The sign in figure 9 is most conspicuous (a large area lightening up) when the track crosser physically can’t cross, i.e. when there is a train on the level crossing. The message should be most conspicuous when the tracks crosser decides to cross. This is the time period when there is no train on the level crossing yet, i.e. when the tracks crosser can cross but should not. In the seventh solutiojn the sign should graph the crosser by the collar just before the moment he decides to cross. The best, of course would be some kind of ‘subject too close to the tracks’ detection that switches on in the period the decision is made only. Next best is an estimate of that moment.
The sign in figure 9 seems to be for a second train from the opposite direction only. In that case the tracks crosser can see both trains. The message to communicate is much more complex when the second train is hidden. A first crossing train can hide a second train from the opposite direction after crossing. A slow train on the first track to cross can, before crossing, hide a fast second train that will arrive at the crossing first.
|In those situations the solutions discussed so fare, might encourage the track crosser to cross because they support the strategy: “OK, another one is comming, I don’t see it yet (approaching from the other direction as usual or according to some signs), I still can make it.” In practice the track crosser might cross the first visible train just in time but then is caught by the hidden train. Designing a sign saying: ‘two visible opposite trains crossing simultanuously’ proved to be difficult. How to communicate the more complex situation of a hidden second train?
Presenting the real situation is a dead end. Communication should not be an explanation of the technical situation nor a presentation of reality. The best solution is message saying: “This is a more complex and dangerous situation than usual. Just don’t cross.” This graphic does not to match reality but should be understood instantly. Inexperienced track crossers might not notice that the sign lies. Experienced track crossers might know that the sign lies. But they also know that the situation is more dangerous than usual and thank the lying company for saving their life.
Heavisides, J.,Barrett, M. & Hesketh S. , (2009). Another train coming warnings at automatic level crossings Third International Conference on Rail Human Factors, 3rd to 5th March, Lille, France.|
Parker, S.A. , (2002). Second Train Coming Warning Sign Demonstration Projects Research Results Digest. no 51.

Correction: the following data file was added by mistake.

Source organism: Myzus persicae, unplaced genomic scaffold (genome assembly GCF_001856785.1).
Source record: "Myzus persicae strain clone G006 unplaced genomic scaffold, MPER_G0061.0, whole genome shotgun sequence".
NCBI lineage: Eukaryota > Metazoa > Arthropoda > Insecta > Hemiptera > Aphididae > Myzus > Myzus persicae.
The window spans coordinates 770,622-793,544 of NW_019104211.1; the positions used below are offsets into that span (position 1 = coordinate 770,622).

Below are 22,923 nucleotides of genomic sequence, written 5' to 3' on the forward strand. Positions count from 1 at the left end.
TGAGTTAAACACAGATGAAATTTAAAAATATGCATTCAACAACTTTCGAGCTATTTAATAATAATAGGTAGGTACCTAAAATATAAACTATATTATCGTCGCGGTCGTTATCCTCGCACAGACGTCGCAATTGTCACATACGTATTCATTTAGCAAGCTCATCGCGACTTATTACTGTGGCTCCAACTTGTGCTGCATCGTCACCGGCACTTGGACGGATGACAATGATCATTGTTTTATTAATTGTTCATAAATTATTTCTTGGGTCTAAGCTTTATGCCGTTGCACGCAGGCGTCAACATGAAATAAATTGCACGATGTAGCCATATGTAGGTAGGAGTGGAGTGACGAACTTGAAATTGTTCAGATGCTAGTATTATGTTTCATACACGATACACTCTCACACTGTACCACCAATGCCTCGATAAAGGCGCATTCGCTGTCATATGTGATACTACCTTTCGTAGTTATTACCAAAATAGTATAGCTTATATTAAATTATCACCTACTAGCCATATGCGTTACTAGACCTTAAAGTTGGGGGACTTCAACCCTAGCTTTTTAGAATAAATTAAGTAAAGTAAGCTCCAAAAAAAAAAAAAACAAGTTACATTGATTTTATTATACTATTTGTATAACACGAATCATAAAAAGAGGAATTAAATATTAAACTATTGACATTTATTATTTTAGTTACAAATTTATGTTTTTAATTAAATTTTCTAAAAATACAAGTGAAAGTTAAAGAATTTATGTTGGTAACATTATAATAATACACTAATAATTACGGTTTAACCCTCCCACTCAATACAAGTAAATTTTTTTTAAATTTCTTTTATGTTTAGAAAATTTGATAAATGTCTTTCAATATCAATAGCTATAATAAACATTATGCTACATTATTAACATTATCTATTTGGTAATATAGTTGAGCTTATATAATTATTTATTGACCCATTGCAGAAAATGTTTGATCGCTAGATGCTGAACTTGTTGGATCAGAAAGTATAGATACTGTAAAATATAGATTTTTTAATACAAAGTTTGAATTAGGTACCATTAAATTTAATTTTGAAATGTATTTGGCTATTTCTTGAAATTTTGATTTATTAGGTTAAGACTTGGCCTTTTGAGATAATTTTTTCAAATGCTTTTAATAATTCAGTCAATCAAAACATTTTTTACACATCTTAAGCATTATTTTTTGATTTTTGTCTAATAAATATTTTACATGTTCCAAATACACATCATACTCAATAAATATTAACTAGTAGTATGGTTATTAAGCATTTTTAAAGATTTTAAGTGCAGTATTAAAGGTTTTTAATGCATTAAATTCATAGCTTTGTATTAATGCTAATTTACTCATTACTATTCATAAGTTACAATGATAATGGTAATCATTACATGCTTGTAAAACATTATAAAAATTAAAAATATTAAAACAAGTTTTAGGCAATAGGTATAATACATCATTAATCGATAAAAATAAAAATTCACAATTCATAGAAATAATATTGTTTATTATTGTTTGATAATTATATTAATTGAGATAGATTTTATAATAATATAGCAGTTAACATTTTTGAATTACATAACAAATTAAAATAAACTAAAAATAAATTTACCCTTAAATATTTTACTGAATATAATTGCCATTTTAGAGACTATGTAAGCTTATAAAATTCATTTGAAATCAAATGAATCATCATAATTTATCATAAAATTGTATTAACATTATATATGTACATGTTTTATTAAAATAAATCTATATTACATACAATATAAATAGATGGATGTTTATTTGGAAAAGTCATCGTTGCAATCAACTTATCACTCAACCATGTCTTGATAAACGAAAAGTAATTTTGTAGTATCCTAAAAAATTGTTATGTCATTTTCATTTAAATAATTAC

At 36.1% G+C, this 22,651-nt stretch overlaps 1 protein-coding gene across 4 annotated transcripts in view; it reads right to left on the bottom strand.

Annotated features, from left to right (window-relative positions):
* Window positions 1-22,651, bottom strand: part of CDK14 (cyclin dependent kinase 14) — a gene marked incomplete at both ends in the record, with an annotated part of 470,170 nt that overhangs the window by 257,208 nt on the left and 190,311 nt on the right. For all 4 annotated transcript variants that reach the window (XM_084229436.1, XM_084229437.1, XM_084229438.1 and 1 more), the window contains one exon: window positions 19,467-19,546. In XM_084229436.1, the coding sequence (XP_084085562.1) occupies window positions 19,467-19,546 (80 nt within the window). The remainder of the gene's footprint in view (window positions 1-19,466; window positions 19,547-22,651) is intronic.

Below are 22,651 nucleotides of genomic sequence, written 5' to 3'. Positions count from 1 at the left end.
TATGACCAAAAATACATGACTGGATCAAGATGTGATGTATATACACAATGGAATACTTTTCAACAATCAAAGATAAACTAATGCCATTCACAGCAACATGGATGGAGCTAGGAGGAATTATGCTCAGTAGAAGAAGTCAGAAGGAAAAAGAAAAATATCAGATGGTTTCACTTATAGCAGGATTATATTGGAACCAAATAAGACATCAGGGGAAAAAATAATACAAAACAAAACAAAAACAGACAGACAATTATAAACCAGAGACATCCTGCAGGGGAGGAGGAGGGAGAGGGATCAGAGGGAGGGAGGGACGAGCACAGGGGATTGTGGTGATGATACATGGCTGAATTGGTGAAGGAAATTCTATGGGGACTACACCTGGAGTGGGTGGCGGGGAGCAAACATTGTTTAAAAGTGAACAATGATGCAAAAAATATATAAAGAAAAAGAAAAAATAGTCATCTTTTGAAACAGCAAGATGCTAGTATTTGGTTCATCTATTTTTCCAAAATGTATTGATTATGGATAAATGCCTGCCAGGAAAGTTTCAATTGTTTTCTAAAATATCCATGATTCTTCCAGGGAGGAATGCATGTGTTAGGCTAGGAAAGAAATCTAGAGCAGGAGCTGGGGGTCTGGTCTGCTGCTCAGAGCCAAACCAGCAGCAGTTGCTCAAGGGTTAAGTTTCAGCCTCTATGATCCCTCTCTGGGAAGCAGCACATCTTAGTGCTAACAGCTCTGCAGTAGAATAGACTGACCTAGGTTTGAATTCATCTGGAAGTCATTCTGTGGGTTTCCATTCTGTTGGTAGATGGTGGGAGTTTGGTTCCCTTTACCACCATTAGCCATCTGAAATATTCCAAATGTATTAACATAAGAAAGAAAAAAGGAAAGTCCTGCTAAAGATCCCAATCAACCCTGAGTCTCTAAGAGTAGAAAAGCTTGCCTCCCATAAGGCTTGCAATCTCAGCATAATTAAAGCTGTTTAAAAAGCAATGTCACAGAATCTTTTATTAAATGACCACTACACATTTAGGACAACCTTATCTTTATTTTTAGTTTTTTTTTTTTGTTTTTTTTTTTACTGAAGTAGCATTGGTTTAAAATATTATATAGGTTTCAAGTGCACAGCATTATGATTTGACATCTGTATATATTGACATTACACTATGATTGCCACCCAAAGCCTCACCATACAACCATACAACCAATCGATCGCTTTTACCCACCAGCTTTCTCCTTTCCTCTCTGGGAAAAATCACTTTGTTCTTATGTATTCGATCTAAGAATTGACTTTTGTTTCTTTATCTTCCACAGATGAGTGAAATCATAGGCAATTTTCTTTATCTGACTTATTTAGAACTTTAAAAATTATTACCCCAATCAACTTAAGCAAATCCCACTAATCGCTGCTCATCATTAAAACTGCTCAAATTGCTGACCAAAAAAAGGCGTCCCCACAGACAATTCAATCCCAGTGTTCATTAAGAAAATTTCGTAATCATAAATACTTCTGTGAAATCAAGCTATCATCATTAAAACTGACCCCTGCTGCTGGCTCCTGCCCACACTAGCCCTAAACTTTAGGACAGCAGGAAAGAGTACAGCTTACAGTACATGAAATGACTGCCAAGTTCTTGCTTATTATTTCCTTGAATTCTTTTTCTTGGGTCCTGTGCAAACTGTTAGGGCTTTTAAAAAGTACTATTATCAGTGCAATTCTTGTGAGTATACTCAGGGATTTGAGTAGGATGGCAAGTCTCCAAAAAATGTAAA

Improving public transport
More online articles:
Decision making of vending machine users
Discords in signposting.
From buttons for fingers towards graphics for brains
Less other train accidents on level crossings
Logo, complex company logo
Logo, 1 logo, 9 interpretations
Passenger reactions and passenger actions: improving public transport
Pictogram, lift and arrows
Pictogram, muster station confusion
Naming public transport lines for passengers
Naming ring roads
Naming targets for way finding
A new conceptual structure for passenger information
The information street
The right way for wrong driving way signs
Threats and opportunities for wayfinding systems
Turn right please, navigation screens should obey perception
Structuring departures on dynamic displays.
Structuring chaotic space with a visual list
Why car park signs should lie
Designing information for fast, safe and errorless passenger, car driver and skipper performancee
Meer artikelen, online
Bewegwijzeraars moeten meer egocentrisch werken
Cognitieve psychologie & OV
Communiceren met de OV-chipkaart
Kijken achter de horizon, orientatie scherm autonavigatie
Hoe onderzoek je het denken van reizigers
Met het OV naar het Oog van de reiziger
OV kan reizigers geen verstoringsinfo geven
Teksten en grafische symbolen op automaten
Vertrektijd is passe, leve de afteltijd.
Waarom vergeet de reiziger check-out bij de OV-chipkaart
Designing information for fast, safe and errorless passenger, car driver and skipper performance
+31 (653) 739 750
3581 PB Utrecht
Chamber of commerce, trade register, subscription number: 39057871.